|Desert palo verde|
Timidity is my unhappiest character trait. I’ve stepped back from making some hard decisions in the past. This may well be yet another instance of that. Big changes scare the hell out of me. On the other hand, I’d argue that making a little change can also make a big difference.
Connecting all the dots of my life story, I could see a repeating pattern of choices that often seemed self-defeating. Maybe everyone’s life looks like that with the wisdom of hindsight. But there’s more than one way to look at a life.
Taking a 7 a.m. walk in the desert this morning, I got to thinking of what I would do if given the chance to go back and change one thing about my life. What decision would I undecide if I could?
I might go back to the day I decided to buy this house, which is now hopelessly underwater and prevents me from having many retirement options. Or I could go back to when I decided to take a job that required uprooting my family from a city we’d all grown to like.
Or I could go back to the decision to leave my first teaching job. Or further back, my decision to stay in a small-town high school instead of transferring to a much bigger one with more opportunities. Or I could go all the way back to the day I decided to play too rough in fourth grade and lost my front teeth on the school basement floor.
Lots of choices, but undeciding one would have a butterfly effect hard to predict. There’s a movie by that name, Butterfly Effect, about a guy who gets the chance to go back and live his life differently. When he does, he ends up each time with a worse mess than the one he was trying to fix. Eventually, he discovers that everyone would have been better off if he’d never been born at all.
There’s another movie, Groundhog Day, in which Bill Murray lives the same day over and over again until he finally “gets it right.” There’s probably a reason why I always mention that one when I’m asked for my favorite movies. I like to assume that there was a perfect pattern of choices I didn’t make that would have left me happier, more fulfilled, and a benefit to everyone around me.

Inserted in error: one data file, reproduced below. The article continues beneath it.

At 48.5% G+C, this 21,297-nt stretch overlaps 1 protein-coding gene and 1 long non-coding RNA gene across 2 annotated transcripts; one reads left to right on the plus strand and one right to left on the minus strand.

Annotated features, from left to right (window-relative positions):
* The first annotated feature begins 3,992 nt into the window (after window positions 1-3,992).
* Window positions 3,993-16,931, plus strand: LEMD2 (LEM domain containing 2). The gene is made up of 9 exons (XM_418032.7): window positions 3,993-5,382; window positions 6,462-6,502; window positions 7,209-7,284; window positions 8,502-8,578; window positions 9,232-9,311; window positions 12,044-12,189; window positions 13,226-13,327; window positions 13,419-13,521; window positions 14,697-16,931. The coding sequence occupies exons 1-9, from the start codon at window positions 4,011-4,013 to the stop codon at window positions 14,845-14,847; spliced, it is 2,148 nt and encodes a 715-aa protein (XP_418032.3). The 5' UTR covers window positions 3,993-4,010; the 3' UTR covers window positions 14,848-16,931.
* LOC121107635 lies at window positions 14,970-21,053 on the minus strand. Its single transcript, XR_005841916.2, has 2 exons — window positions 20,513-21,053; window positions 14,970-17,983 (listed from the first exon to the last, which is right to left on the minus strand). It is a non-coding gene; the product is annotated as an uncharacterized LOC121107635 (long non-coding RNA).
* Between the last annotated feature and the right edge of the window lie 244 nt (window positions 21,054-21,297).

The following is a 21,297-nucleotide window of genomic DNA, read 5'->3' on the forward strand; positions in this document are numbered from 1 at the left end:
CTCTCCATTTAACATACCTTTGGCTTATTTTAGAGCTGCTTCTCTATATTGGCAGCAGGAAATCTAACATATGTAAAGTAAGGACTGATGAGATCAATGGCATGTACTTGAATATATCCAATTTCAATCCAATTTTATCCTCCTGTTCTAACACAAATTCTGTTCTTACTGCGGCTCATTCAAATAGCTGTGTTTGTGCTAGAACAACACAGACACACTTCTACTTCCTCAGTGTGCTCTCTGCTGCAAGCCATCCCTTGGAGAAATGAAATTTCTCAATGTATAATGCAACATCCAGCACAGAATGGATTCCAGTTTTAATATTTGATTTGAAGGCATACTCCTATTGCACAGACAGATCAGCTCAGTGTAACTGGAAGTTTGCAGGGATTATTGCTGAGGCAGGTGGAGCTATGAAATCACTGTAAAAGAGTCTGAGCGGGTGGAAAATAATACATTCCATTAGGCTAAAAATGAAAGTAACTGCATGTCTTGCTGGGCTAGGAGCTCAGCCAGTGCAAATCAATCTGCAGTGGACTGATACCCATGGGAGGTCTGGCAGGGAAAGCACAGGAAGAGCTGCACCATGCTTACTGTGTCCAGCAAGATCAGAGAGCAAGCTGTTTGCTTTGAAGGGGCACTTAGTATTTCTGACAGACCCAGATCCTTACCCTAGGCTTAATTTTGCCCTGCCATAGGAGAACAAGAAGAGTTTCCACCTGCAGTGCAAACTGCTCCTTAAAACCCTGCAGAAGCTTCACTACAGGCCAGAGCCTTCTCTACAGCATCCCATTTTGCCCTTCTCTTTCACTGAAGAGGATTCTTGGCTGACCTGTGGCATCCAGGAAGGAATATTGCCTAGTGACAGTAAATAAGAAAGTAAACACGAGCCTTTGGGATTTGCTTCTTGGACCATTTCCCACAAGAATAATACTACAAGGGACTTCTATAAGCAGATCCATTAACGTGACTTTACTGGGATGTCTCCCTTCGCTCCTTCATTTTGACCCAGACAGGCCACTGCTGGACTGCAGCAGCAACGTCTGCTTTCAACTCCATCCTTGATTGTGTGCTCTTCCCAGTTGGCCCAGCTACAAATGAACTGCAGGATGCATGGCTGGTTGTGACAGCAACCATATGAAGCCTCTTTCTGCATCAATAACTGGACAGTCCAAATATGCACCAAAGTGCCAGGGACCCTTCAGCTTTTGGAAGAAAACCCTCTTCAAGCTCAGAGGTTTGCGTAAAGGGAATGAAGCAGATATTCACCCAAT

There’s a third movie that’s my true sentimental favorite, John Huston’s adaptation of the James Joyce story, “The Dead.” It captures life as it’s lived, by people who must live with the unalterable choices made by and for each of them. Life is trial and error, and even in the festivities of a holiday social gathering, Joyce argues that bitter and sweet are bound together and inseparable. You can’t have one without the other. We are vulnerable and there’s no escaping it.
Therapy as it’s practiced, I believe, would try to deny that. It advocates a philosophy of eat, drink and be merry. Accentuate the positive; eliminate the negative. OK, it’s a noble goal, but eventually it has its limits. It has trouble accommodating what Joyce reminds us of from first word to last in his story. His closing words chill a reader with the finality of the death that comes to all:
His soul swooned slowly as he heard the snow falling faintly through the universe and faintly falling, like the descent of their last end, upon all the living and the dead.
Yet grief also has its limits. I can think of all “the dead” whose lives were touched by the old early westerns I’m reading. Especially when I’m holding in my hands a copy printed over 100 years ago. Who else, men and women, old and young, held this book in their own hands?
I can’t go back and change anything for them. But I can choose to remember them not as dead, but living in their time. And if I could wish them anything, it would be to simply love the life and the time they’ve been given and to enjoy it as well as they can, even its bitter sweetness. Then I can wish the same for myself—and for you reading this.
What I came to, after mulling over all those months of therapy, is something like the same conclusion that Frost came to in “The Road Not Taken.” I’m no doubt twisting the meaning he intended, but I can look back over my life and think of it the same way. Not as the wrong road taken, but as simply one of my own choosing. One that made all the difference.
Photo credits: Wikimedia Commons
Coming up: James Reasoner, Texas Rangers